But until recently, laughing-and even eating-caused Brooke physical pain. `It got to the point where I just couldn’t open my mouth wide enough to cat an apple,’ says Brooke. `Someone would have to “start” my apples for me.’ She was suffering from TMJ syndrome, named after the temporal mandibular joints on each side of the jaw. `I used to grind my teeth – I broke my braces once in high school – and my jaw had frozen tight, because it’s one of the places where I keep my stress.
`I’m a very physically manifested person. You can tell I’m under a lot of pressure right now because my skin changes.’ Hence the spot. `Having this kind of bodywork therapy is the only sure-fire way of getting me back on track.’
It takes 45 minutes of Dr Erickson’s gentle hands-on treatment to realign Brooke’s jaw, straighten her hips, and lengthen her spine. `You feel like you’ve gone back to the womb,’ Brooke enthuses. `She has such a nurturing, maternal feeling.’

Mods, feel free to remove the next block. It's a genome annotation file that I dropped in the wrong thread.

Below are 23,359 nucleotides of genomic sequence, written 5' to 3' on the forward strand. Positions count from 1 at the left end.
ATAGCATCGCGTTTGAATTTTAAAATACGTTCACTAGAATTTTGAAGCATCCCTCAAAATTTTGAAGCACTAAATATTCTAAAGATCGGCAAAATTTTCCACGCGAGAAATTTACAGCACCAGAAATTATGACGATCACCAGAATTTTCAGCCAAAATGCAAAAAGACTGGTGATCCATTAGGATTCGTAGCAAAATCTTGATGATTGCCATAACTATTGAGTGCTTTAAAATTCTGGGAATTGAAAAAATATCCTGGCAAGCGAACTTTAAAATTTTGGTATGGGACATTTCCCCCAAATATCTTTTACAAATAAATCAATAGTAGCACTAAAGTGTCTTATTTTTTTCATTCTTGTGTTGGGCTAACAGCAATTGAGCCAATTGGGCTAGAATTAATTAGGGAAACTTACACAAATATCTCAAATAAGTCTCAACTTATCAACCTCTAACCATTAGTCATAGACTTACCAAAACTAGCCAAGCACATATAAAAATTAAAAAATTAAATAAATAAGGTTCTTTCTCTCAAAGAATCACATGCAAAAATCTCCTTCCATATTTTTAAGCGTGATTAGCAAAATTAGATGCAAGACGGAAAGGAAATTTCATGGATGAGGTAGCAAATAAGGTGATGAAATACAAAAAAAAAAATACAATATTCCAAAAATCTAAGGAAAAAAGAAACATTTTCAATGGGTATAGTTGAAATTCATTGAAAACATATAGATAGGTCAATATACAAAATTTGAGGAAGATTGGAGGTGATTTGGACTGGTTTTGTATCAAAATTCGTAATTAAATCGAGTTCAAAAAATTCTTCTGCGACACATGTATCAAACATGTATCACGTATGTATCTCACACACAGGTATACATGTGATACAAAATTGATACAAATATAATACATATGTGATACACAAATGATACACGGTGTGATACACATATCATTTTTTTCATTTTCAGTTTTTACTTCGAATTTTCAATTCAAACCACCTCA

Dr. Erickson is actually a chiropractor, but she practices craniosacral therapy instead of traditional `bone crunching’ much of the time. As a holistic practitioner, she also recommends nutritional supplements and other therapies for patients when necessary. Those who visit her regularly claim she makes them feel as if they have been in a health spa for a week.
`I’ve always been interested in exploring different pathways to health,’ says Dr Erickson. It was one of those pathways that led her to the guru of cranio-sacral therapy, the osteopath John Upledger, who developed the therapy and with whom Dr Erickson trained.